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Seeing the Light
I want to take you back to the end of 2013, back to New Year’s Eve, when people were going nuts about the death of the incandescent light bulb.
    It was the government limiting our choice, forcing their will on the consumer, destroying something wholly American as the bulb made by Thomas Edison.
    Thanks Obama.
    There was so much wrong with the outrage over the light bulb ‘ban,’ the biggest being that there was even a ban - the new rules, put in place during the George W. Bush Administration, called for incandescent bulbs to become 25 percent more efficient, which they did. Sixty-watt bulbs became 43-watt bulbs after manufacturers added halogen gas.
    The bulbs ballooned in price, from 25 cents to $1.25, but they were still there, and still are.
    Can you remember all that outrage?
    Here we are, 5.5 years later, and the ‘ban’ did greatly reduce the use of the incandescent bulb, as well as the fluorescent bulb, which kind of took the top spot initially afterwards.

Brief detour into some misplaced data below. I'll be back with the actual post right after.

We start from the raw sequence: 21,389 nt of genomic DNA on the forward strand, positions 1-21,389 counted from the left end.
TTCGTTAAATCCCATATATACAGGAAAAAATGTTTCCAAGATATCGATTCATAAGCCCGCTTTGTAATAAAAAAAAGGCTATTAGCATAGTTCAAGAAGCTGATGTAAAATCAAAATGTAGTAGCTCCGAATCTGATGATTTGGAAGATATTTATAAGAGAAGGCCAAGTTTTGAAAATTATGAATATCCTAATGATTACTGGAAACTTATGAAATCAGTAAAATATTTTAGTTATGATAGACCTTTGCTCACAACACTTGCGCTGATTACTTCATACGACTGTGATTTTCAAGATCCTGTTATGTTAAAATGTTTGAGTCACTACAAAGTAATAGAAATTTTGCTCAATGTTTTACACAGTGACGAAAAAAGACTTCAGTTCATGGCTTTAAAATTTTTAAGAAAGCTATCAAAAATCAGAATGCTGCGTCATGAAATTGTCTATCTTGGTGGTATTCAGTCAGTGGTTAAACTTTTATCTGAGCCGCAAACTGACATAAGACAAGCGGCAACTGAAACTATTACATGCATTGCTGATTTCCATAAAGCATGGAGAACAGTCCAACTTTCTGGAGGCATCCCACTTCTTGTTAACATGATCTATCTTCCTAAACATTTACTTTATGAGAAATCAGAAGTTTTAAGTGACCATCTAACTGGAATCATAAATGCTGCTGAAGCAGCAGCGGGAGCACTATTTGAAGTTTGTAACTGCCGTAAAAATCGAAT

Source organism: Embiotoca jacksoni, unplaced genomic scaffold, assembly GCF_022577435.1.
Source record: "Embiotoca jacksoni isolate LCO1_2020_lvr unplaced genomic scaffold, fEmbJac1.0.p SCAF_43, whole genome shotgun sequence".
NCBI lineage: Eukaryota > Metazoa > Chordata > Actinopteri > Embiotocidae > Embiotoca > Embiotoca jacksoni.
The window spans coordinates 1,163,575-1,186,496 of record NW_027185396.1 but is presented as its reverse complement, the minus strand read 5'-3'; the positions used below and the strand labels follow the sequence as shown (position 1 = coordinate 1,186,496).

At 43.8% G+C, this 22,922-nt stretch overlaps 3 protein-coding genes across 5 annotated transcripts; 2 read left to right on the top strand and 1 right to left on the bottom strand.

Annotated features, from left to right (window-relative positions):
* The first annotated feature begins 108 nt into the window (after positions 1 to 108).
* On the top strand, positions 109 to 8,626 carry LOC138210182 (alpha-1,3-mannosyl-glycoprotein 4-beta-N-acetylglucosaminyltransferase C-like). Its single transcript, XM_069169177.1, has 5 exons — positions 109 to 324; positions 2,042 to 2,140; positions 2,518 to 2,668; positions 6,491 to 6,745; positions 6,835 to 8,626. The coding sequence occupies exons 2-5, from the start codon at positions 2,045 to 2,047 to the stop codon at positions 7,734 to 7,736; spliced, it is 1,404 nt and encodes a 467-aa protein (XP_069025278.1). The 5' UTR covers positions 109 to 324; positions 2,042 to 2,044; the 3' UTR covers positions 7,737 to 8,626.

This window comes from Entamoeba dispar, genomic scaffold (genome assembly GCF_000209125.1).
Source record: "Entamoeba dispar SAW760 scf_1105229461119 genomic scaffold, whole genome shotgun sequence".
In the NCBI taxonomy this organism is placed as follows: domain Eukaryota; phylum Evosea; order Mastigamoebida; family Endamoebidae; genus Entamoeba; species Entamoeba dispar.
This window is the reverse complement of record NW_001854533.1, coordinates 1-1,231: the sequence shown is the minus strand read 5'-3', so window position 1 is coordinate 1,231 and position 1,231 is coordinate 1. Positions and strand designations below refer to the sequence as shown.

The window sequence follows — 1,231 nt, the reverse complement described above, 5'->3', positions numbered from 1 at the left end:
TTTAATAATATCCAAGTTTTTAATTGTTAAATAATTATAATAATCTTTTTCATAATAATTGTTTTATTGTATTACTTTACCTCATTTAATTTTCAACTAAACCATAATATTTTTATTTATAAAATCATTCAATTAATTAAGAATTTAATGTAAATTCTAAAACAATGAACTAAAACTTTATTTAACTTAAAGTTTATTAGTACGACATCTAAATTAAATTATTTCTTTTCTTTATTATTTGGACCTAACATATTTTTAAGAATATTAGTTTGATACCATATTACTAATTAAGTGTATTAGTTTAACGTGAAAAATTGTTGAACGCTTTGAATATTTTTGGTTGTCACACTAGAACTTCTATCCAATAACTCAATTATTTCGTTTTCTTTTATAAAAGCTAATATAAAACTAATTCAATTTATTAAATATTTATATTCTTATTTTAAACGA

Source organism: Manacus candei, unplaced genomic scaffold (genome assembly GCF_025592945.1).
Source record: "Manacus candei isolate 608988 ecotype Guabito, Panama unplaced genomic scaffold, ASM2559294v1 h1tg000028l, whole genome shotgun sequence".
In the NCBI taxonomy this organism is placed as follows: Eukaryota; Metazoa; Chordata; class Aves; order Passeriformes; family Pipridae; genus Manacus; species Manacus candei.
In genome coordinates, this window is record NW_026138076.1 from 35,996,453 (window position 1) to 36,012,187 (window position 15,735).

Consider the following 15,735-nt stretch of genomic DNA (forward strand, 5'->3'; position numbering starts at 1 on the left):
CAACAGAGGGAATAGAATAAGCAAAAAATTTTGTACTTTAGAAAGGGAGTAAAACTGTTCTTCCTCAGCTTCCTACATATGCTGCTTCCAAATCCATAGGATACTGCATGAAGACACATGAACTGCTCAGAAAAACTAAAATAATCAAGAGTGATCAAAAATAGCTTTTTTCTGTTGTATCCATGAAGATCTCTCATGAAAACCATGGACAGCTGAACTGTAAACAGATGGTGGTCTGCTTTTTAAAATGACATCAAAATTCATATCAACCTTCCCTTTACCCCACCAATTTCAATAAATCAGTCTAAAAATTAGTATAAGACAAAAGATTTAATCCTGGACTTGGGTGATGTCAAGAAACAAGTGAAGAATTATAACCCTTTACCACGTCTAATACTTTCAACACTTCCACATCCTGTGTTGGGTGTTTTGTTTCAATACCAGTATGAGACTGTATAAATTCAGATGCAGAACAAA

But 5.5 years in, LED prices have dropped so much that they have taken over as the defacto bulb for many. For me, with the exception of specialty bulbs in my oven and fridge, there are no incandescent bulbs in my house. In fact, the only compact fluorescents are ones I got for free from a energy efficiency program the city was a part of, or came with the light fixture, and once they shine for their last time, they will be recycled and replaced by an LED.
    What got me about the whole debate over light bulbs back then, and what gets me about those who fight conservation, or efficiency programs now is how that often runs counter to what had been long-held as one of the ideals of America - that we are innovators who will not be run over by the horses of progress. We invented the light bulb to replace the lamp, the horse is replaced by the automobile. We defy gravity for flight and reached the heavens themselves.
    This country has been all about throwing away the technology of the past, and embracing the new of the future. We led the world, why would we not want to continue to push them in the 21st century?
    And leading is also being more efficient than the past. Sometimes we jump at those opportunities, sometimes we need to be pushed. This program was more like a nudge, but for some, they claimed it was like having a gun held to their head, and threatened the liberty of the nation.

    Sometimes we need to just look at things and ask ourselves ‘if the other side proposed this, would we be outraged?’